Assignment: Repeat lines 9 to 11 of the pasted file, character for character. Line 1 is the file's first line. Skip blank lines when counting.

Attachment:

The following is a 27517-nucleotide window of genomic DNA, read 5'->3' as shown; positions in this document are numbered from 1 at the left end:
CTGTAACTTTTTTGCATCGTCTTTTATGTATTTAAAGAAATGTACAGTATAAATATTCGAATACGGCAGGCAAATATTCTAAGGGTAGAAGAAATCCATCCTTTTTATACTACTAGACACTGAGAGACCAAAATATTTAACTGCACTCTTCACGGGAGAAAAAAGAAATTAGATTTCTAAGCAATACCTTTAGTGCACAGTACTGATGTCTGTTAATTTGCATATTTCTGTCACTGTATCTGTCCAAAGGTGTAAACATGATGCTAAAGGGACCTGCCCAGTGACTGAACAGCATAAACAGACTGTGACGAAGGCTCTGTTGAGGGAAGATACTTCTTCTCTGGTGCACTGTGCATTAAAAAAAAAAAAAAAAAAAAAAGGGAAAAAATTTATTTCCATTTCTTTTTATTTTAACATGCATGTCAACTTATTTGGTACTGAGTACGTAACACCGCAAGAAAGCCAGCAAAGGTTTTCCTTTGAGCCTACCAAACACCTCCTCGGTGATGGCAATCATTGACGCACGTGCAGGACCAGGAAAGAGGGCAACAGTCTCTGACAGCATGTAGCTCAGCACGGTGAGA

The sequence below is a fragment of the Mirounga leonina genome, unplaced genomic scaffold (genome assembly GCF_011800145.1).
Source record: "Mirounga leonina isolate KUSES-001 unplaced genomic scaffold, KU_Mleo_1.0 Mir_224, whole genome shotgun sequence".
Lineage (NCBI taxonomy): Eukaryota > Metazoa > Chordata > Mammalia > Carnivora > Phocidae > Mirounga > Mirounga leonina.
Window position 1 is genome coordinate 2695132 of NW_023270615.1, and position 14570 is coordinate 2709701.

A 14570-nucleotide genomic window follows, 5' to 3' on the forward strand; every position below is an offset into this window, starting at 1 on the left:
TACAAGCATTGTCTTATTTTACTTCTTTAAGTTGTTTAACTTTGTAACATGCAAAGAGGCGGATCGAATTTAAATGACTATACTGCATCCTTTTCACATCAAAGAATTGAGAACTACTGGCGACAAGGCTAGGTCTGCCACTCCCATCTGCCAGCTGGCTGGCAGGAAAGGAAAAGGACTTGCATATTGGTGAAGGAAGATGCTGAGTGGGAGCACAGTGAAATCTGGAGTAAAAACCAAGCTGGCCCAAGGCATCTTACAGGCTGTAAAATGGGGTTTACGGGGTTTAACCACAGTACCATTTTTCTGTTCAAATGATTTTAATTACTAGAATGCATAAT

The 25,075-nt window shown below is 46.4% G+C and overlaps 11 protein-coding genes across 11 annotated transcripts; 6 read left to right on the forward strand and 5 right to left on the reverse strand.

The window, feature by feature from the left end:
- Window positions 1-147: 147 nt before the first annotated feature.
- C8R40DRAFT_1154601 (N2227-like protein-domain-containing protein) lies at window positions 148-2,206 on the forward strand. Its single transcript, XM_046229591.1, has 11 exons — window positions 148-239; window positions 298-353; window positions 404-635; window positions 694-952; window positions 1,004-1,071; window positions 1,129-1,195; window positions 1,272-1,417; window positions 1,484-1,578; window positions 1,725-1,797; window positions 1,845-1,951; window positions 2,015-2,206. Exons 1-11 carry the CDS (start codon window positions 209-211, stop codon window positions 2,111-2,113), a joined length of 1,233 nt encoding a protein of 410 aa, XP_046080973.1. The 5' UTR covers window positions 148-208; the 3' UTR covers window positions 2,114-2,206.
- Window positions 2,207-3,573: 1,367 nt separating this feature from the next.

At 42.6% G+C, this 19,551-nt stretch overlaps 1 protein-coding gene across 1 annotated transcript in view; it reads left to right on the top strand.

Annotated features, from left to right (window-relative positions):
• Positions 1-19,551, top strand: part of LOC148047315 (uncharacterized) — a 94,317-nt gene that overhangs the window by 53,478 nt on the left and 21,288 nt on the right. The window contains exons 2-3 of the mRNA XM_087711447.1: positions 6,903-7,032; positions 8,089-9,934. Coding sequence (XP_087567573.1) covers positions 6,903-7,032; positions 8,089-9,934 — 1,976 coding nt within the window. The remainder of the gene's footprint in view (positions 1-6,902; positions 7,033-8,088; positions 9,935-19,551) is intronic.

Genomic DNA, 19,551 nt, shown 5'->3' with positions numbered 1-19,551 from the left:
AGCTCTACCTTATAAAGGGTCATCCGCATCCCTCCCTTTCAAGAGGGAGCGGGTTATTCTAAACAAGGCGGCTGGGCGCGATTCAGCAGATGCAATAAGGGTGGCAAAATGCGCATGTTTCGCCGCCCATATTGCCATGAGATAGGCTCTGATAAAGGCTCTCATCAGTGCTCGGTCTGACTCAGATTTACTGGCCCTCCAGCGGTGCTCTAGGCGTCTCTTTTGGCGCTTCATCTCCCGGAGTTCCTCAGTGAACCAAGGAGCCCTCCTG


The 25,075-nt window shown below is 46.4% G+C and overlaps 11 protein-coding genes across 11 annotated transcripts; 6 read left to right on the forward strand and 5 right to left on the reverse strand.

The window, feature by feature from the left end:
- Window positions 1-147: 147 nt before the first annotated feature.